In this year’s National League Cy Young race, charm was in the eye of the beholder.
A citizen’s tally would expose their worths.
Should the award reward run-prevention above all else? What’s to be said for taking on a heavier load, specifically in this day and age? And where does pure supremacy in the areas most in a pitcher’s control– that don’t always translate to a low period– consider?
Preferably, there would be a pitcher who encapsulates all of these qualities, and that’s how you get consentaneous winners. However, as Mike Petriello incisively laid out for MLB.com in September, there were no Justin Verlanders or Sandy Alcantaras in this race.
There were the workhorses: Logan Webb, Zac Gallen and Zack Wheeler; the strikeout artist, Spencer Strider; and the period leader, Blake Snell. A tier listed below, Kodai Senga and Justin Steele were deservedly in the discussion with lower Periods than all but Snell but eventually failed by tossing less innings than the aforementioned five.
When I received my voting project around the end of August, I feared the day when I would have to turn my ballot. When it came time to choose my leading 5, though, it was an easier decision than I anticipated, thanks to Snell’s strong finish and a viewpoint behind my thought process.
You can discover the final results and all 30 tallies through the BBWAA, but here’s how I voted:
1. Blake Snell
2. Logan Webb
3. Spencer Strider
4. Zac Gallen
5. Zack Wheeler
Missing a runaway winner, I wished to reward the pitchers who mastered their elements of the video game.
Snell led the National League with a 2.25 PERIOD, but he likewise strolled the most batters– the first time that has actually ever happened– a failure of a pitcher’s most basic requirement that, for a time, I believed would disqualify him from the top spot on my ballot. His command issues prolonged his innings, reduced his outings and put more stress on the Padres’ bullpen, ending up 36 innings– or about 6 starts– behind Webb’s MLB-leading 216.
However Snell was so dominant in the innings he remained in the game, it didn’t matter.
Surveying the Giants’ clubhouse, Snell was the most typical answer I got for the filthiest pitcher they faced this season. Opposing hitters batted a paltry.180 versus him, while just Strider (36.8%) struck them out at a greater rate than Snell (31.5%), allowing him to strand 86.7% of all those free base runners, the most in the league.
Snell was simply the best at the most important part of the video game. His ERA was a full point lower than Webb’s (3.25) and he would have needed to permit 33 earned runs over the 36 innings separating them in work to even that space.
Webb, on the other hand, was more trusted and arguably a lot more crucial to his group. The Giants’ piecemeal pitching does not work without Webb taking the load off their overworked bullpen every fifth day. Officially, Webb completed 4th in the NL in age, while no other Giants pitchers even threw adequate innings to qualify.
The only other pitcher who worked deep into games as often and efficiently was Gerrit Cole, the runaway winner in the American League. Webb’s 24 quality starts (6+ IP, 3 or less ER) were tied with Cole and three more than runner-up in the NL (Wheeler), while he led all of baseball with 12 ultra-quality starts (7+ IP, 2 or less ER), three more than the next-closest in the NL (Gallen).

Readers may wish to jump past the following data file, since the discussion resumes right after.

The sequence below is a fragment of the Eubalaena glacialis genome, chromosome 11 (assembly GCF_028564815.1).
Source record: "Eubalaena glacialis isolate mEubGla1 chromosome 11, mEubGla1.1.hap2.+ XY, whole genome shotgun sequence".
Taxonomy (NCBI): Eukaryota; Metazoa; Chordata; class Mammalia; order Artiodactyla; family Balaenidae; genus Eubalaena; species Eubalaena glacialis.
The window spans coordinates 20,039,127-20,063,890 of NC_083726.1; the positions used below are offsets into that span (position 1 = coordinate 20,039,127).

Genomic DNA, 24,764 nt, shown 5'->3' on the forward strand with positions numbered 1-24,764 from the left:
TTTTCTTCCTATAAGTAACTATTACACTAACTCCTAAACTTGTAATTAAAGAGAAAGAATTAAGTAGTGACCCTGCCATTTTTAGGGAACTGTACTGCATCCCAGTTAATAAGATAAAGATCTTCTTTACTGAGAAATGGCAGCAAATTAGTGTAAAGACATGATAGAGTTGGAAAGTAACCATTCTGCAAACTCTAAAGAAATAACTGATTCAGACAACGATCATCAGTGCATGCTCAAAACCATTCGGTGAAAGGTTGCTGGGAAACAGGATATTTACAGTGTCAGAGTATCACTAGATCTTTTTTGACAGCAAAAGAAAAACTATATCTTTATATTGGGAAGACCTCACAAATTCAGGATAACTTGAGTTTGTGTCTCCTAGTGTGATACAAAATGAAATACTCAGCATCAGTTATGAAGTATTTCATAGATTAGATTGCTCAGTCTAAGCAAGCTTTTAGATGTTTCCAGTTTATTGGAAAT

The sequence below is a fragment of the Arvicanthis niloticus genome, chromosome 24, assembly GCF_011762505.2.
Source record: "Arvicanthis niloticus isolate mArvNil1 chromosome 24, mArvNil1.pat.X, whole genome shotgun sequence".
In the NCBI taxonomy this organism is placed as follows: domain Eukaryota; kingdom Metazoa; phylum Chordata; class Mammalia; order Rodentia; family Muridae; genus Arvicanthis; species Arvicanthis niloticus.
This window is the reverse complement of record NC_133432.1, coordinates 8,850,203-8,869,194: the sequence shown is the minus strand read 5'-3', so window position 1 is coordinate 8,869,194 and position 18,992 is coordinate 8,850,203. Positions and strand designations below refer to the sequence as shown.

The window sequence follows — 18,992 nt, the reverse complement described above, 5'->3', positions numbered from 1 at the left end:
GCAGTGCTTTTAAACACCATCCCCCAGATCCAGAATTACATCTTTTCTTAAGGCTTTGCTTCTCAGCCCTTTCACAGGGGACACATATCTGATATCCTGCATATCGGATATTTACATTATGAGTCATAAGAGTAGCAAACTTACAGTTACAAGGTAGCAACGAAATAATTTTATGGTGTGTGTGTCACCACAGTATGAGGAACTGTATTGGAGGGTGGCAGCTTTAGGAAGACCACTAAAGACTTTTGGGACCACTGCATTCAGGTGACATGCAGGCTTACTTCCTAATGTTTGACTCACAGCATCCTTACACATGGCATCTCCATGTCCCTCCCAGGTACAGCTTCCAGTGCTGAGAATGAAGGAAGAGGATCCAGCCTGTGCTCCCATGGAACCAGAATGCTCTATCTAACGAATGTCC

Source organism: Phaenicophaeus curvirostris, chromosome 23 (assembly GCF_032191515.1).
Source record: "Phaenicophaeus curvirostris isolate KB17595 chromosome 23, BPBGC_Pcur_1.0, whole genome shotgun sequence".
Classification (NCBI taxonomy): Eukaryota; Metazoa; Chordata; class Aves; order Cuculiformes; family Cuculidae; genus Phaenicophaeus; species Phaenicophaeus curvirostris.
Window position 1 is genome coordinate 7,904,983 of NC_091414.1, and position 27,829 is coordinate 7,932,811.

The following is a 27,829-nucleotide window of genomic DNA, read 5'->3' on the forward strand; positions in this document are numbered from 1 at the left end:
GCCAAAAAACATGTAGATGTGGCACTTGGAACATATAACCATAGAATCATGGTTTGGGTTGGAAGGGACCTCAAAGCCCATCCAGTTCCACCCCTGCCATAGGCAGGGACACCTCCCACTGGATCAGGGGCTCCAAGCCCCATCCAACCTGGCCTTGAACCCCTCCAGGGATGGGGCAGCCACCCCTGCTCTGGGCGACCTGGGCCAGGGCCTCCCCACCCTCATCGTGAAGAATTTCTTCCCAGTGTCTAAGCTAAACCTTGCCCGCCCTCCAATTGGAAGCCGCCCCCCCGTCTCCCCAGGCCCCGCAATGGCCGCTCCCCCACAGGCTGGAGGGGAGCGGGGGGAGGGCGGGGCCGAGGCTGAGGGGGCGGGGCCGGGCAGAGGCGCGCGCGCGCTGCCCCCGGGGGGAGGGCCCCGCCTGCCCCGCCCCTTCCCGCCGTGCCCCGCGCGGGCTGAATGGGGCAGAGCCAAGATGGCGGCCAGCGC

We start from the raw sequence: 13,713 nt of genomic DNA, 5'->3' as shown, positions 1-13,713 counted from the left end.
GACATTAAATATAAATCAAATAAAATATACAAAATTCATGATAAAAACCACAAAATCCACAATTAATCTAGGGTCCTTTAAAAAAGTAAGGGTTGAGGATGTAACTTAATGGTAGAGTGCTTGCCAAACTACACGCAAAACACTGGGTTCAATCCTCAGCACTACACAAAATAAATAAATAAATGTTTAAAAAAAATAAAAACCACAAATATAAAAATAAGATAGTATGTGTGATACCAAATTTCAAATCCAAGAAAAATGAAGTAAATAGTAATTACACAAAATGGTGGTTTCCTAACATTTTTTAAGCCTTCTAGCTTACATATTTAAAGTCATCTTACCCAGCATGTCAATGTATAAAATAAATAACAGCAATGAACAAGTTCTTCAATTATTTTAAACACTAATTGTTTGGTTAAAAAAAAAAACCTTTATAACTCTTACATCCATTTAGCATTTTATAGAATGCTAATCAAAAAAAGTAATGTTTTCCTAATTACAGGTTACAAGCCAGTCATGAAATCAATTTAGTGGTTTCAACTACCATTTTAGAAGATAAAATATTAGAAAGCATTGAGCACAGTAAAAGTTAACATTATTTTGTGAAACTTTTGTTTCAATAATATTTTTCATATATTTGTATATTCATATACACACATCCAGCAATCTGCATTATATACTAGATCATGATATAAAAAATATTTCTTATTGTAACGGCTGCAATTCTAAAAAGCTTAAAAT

Those numbers aren’t reflected in his 11-13 record, thanks to getting the least run support in the majors, but they weren’t ignored by then-manager Gabe Kapler.
” I think what he’s done is most likely the most difficult part of everything a pitcher does, which is to be durable and reputable, pitch deep into video games and cover innings for a group,” Kapler said late in the season.
” I think innings is a huge consider this. I don’t think Cy Young ought to be just about rate statistics. I believe it certainly needs to include counting stats. And probably the most notable counting stat ought to be innings because you’re covering those for your team, and that makes you important to your group.”
If there was one area where Webb fell short, he was very often great however rarely fantastic.
As somebody who observed nearly all of his 32 starts, Webb did not have the dominant performances that define a Cy Young season.
On the other hand, Strider, the finest purveyor of swings and misses on either side of the Mississippi, is perhaps the game’s most electrical beginning pitcher. On the all-time single-season leaderboard, Strider’s strikeout rate ranks right below two of the best pitching seasons in history, 2001 Randy Johnson and 1999 Pedro Martinez.
The two Hall of Famers, nevertheless, weren’t simply elite at generating swings and misses out on; they likewise prevented runs. Strider finished with a 3.86 ERA, which would have been the highest mark for any Cy Young winner in history. He was, however, a lot better than anyone else at missing out on bats in a period that values the strikeout above all else, that the tally would have felt empty without him.
The most challenging, and least consequential, option was how to rank Gallen and Wheeler, who quickly vanquished Steele and Senga for the final spots by throwing substantially more innings, in overall, and taking down more impactful ones as their teams pursued playoff areas in September.
Wheeler was the most valuable pitcher in the majors, according to FanGraphs WAR, but Gallen beat him out in innings pitched (210 vs. 192) and AGE (3.47 vs. 3.61).
And ultimately, the Cy Young is a results-based award, not a predictor of future performance.